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Bertrand Russell wrote that mathematics can exalt "as surely as poetry". This is especially true of one equation: ei(pi) + 1 = 0, the brainchild of Leonhard Euler, the Mozart of mathematics. More than two centuries after Euler's death, it is still regarded as a conceptual diamond of unsurpassed beauty. Called Euler's identity, or God's equation, it includes just five numbers but represents an astonishing revelation of hidden connections.
Was there a beginning of time? Could time run backwards? Is the universe infinite, or does it have boundaries? These are just some of the questions considered in an internationally acclaimed masterpiece by one of the world's greatest thinkers. It begins by reviewing the great theories of the cosmos, from Newton to Einstein, before delving into the secrets which still lie at the heart of space and time, from the big bang to black holes, via spiral galaxies and strong theory.
Leading consultant psychiatrist Steve Peters knows more than anyone how impulsive behaviour or nagging self-doubt can impact negatively on our professional and personal lives. In this, his first book, Steve shares his phenomenally successful mind-management programme that has been used to help elite athletes and senior managers alike to conquer their fears and operate with greater control, focus and confidence.
In this audiobook, machine learning expert Ethem Alpaydin offers a concise overview of the subject for the general listener, describing its evolution, explaining important learning algorithms, and presenting example applications. Alpaydin offers an account of how digital technology advanced from number-crunching mainframes to mobile devices, putting today's machine learning boom in context.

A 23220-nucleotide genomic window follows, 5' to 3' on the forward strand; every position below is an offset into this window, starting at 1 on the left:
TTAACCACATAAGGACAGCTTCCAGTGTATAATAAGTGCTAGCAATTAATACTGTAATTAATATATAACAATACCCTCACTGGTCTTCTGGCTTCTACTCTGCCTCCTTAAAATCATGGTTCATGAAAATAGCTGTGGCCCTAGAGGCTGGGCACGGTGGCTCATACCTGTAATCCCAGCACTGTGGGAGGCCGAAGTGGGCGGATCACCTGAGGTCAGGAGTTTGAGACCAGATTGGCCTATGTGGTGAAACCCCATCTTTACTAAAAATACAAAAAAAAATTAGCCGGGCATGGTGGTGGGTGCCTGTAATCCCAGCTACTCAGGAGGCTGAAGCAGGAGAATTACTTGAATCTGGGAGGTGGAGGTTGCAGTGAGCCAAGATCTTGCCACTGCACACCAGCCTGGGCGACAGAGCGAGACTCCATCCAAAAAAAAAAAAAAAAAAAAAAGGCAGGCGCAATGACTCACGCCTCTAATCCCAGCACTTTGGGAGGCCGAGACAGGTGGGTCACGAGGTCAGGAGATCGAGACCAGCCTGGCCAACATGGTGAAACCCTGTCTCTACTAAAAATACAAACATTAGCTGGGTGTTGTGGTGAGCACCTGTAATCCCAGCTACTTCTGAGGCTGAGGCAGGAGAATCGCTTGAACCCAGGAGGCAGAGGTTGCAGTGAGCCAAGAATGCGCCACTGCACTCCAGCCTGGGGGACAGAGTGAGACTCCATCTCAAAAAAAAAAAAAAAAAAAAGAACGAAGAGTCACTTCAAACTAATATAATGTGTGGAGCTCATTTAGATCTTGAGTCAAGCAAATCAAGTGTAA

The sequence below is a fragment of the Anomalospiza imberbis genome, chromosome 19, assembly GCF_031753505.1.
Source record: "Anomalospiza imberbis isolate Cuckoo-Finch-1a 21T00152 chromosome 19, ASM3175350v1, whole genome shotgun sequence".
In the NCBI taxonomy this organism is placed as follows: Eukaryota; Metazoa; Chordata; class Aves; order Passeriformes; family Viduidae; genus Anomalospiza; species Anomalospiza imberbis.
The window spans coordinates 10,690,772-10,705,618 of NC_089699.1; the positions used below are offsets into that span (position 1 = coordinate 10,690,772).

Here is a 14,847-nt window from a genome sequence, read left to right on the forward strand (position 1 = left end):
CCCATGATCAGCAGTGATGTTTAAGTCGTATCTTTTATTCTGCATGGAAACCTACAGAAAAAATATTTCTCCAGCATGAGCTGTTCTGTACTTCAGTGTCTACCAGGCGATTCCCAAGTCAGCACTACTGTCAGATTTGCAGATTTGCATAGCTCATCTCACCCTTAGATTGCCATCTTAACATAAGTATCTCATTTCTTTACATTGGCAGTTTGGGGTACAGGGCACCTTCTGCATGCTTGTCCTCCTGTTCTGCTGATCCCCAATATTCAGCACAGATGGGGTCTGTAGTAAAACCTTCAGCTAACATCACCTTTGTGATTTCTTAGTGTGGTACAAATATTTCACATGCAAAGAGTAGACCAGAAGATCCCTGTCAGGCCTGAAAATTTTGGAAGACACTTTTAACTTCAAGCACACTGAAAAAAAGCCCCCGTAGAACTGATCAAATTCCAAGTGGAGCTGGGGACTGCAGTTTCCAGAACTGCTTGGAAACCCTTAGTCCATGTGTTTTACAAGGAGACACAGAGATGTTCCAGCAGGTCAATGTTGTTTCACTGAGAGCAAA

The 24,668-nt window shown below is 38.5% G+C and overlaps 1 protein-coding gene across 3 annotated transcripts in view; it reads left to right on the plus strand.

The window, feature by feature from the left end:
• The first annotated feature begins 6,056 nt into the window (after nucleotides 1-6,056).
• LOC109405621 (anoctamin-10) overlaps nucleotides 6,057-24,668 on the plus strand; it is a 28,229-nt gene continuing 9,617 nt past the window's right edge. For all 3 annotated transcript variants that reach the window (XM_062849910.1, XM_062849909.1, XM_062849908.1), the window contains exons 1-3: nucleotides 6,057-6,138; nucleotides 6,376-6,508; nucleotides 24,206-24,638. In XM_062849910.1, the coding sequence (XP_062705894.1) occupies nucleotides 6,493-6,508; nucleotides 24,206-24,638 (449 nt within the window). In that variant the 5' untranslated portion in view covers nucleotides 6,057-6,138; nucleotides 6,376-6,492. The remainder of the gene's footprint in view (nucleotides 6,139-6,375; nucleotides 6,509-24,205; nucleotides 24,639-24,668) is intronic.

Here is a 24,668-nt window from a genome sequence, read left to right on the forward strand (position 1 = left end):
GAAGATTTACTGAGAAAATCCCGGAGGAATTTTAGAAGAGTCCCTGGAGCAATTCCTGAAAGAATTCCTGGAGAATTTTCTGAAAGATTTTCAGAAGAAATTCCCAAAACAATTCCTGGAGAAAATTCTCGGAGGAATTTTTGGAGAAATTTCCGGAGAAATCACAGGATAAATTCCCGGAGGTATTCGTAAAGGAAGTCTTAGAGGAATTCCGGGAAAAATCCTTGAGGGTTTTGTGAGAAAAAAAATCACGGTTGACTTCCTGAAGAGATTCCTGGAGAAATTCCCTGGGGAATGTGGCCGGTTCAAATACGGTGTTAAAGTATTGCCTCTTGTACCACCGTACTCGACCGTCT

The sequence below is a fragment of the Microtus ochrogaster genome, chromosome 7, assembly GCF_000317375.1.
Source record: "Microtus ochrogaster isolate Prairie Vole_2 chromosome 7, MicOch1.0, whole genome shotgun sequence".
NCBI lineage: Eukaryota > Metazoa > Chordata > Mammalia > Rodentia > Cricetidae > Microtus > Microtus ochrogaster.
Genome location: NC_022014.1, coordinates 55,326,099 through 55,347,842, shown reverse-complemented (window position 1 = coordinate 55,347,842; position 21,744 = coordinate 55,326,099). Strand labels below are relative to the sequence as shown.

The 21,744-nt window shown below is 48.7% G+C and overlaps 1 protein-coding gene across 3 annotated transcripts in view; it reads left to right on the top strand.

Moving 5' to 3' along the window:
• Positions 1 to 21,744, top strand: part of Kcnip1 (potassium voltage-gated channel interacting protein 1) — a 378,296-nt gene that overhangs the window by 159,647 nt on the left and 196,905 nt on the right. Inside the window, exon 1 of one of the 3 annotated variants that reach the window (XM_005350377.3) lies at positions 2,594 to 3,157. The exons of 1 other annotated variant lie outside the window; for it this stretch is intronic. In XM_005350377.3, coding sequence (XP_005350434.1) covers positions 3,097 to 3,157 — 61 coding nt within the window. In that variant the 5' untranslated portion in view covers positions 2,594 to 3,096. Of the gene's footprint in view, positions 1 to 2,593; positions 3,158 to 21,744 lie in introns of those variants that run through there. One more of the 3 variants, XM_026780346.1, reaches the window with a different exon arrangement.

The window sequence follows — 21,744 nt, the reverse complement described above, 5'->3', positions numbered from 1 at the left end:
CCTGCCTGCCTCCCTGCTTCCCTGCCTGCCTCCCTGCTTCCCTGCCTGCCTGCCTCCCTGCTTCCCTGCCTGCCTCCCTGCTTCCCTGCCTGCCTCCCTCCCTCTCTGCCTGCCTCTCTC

"It doesn't take an Einstein to understand modern physics," says Professor Wolfson at the outset of these 24 lectures on what may be the most important subjects in the universe: relativity and quantum physics. Both have reputations for complexity. But the basic ideas behind them are, in fact, simple and comprehensible by anyone. These dynamic and illuminating lectures begin with a brief overview of theories of physical reality starting with Aristotle and culminating in Newtonian or "classical" physics. After that, you'll follow along as Professor Wolfson outlines the logic that led to Einstein's profound theory of special relativity and the simple yet far-reaching insight on which it rests. With that insight in mind, you'll move on to consider Einstein's theory of general relativity and its interpretation of gravitation in terms of the curvature of space and time.From there, you'll embark on a dazzling exploration of how inquiry into matter at the atomic and subatomic scales led to quandaries that are resolved-or at least clarified-by quantum mechanics, a vision of physical reality so profound and so at odds with our experience that it nearly defies language.By bringing relativity and quantum mechanics into the same picture, you'll chart the development of fascinating hypotheses about the origin, development, and possible futures of the entire universe, as well as the possibility that physics can produce a "theory of everything" to account for all aspects of the physical world. But the goal throughout these lectures remains the same: to present the key ideas of modern physics in a way that makes them clear to the interested layperson.